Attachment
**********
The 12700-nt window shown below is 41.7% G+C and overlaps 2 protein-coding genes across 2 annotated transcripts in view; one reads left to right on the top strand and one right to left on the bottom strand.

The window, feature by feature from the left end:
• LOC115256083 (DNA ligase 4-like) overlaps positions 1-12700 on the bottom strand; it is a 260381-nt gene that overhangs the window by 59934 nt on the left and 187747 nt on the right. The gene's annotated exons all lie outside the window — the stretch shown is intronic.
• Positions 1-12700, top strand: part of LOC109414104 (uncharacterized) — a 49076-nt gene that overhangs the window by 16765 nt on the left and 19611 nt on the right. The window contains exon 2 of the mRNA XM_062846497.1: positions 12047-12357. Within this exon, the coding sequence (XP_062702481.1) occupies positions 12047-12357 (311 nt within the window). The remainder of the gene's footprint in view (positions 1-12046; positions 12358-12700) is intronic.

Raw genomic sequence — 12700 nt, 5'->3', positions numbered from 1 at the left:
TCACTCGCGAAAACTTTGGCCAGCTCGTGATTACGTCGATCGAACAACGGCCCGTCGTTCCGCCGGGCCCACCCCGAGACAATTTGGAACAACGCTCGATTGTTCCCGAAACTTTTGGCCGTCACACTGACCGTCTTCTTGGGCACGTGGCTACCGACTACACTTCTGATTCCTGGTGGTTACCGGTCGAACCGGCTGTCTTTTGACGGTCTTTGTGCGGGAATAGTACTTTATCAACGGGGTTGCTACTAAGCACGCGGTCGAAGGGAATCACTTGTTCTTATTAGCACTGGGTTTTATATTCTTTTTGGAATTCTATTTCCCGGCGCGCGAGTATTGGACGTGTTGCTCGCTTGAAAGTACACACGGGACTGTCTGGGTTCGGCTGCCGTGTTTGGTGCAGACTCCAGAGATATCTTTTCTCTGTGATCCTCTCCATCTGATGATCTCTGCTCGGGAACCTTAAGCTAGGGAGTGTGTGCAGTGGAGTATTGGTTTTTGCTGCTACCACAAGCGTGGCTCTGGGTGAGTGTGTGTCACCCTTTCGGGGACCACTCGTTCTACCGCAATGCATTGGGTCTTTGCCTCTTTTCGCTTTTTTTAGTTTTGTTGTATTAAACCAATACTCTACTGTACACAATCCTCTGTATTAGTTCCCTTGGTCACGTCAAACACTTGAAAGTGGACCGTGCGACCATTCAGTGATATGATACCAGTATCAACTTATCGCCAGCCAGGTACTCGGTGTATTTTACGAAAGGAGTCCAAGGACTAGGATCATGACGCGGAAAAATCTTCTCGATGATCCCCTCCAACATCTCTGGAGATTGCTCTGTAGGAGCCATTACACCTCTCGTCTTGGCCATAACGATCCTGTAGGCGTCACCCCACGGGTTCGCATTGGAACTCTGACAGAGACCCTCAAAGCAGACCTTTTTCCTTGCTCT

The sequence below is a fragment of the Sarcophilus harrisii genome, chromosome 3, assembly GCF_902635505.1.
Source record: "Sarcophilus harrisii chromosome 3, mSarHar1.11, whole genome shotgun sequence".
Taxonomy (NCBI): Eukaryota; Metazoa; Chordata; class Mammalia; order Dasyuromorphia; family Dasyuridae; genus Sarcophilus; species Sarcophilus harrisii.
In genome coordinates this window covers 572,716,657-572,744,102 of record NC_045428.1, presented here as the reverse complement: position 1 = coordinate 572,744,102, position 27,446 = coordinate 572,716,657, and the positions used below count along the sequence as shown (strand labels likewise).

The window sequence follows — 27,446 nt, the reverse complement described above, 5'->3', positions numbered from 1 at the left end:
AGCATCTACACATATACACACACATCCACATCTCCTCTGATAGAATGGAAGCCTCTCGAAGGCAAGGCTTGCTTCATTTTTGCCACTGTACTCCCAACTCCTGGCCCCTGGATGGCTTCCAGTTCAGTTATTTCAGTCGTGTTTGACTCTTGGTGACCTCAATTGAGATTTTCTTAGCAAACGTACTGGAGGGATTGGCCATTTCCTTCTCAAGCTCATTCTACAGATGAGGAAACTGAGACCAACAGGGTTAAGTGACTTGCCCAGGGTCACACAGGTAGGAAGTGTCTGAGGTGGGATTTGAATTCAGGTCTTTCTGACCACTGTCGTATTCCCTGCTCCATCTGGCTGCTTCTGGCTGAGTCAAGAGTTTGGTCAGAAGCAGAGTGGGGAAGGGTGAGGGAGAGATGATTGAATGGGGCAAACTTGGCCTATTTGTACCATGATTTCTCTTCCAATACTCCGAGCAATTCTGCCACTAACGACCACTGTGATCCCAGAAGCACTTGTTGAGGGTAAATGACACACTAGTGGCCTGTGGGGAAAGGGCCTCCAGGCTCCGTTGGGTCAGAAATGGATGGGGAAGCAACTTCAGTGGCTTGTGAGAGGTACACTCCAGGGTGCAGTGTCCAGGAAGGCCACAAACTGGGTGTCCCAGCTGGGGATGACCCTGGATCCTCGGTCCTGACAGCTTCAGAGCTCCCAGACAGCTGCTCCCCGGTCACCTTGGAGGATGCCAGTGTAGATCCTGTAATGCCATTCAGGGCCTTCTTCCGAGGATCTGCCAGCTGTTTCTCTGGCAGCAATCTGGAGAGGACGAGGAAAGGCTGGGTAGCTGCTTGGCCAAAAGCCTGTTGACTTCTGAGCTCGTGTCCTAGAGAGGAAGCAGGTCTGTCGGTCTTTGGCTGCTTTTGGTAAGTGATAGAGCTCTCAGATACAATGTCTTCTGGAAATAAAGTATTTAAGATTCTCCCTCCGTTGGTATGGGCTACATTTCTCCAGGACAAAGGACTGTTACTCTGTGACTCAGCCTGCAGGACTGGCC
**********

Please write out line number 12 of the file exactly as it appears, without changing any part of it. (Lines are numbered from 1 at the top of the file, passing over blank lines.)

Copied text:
AGCATCTACACATATACACACACATCCACATCTCCTCTGATAGAATGGAAGCCTCTCGAAGGCAAGGCTTGCTTCATTTTTGCCACTGTACTCCCAACTCCTGGCCCCTGGATGGCTTCCAGTTCAGTTATTTCAGTCGTGTTTGACTCTTGGTGACCTCAATTGAGATTTTCTTAGCAAACGTACTGGAGGGATTGGCCATTTCCTTCTCAAGCTCATTCTACAGATGAGGAAACTGAGACCAACAGGGTTAAGTGACTTGCCCAGGGTCACACAGGTAGGAAGTGTCTGAGGTGGGATTTGAATTCAGGTCTTTCTGACCACTGTCGTATTCCCTGCTCCATCTGGCTGCTTCTGGCTGAGTCAAGAGTTTGGTCAGAAGCAGAGTGGGGAAGGGTGAGGGAGAGATGATTGAATGGGGCAAACTTGGCCTATTTGTACCATGATTTCTCTTCCAATACTCCGAGCAATTCTGCCACTAACGACCACTGTGATCCCAGAAGCACTTGTTGAGGGTAAATGACACACTAGTGGCCTGTGGGGAAAGGGCCTCCAGGCTCCGTTGGGTCAGAAATGGATGGGGAAGCAACTTCAGTGGCTTGTGAGAGGTACACTCCAGGGTGCAGTGTCCAGGAAGGCCACAAACTGGGTGTCCCAGCTGGGGATGACCCTGGATCCTCGGTCCTGACAGCTTCAGAGCTCCCAGACAGCTGCTCCCCGGTCACCTTGGAGGATGCCAGTGTAGATCCTGTAATGCCATTCAGGGCCTTCTTCCGAGGATCTGCCAGCTGTTTCTCTGGCAGCAATCTGGAGAGGACGAGGAAAGGCTGGGTAGCTGCTTGGCCAAAAGCCTGTTGACTTCTGAGCTCGTGTCCTAGAGAGGAAGCAGGTCTGTCGGTCTTTGGCTGCTTTTGGTAAGTGATAGAGCTCTCAGATACAATGTCTTCTGGAAATAAAGTATTTAAGATTCTCCCTCCGTTGGTATGGGCTACATTTCTCCAGGACAAAGGACTGTTACTCTGTGACTCAGCCTGCAGGACTGGCC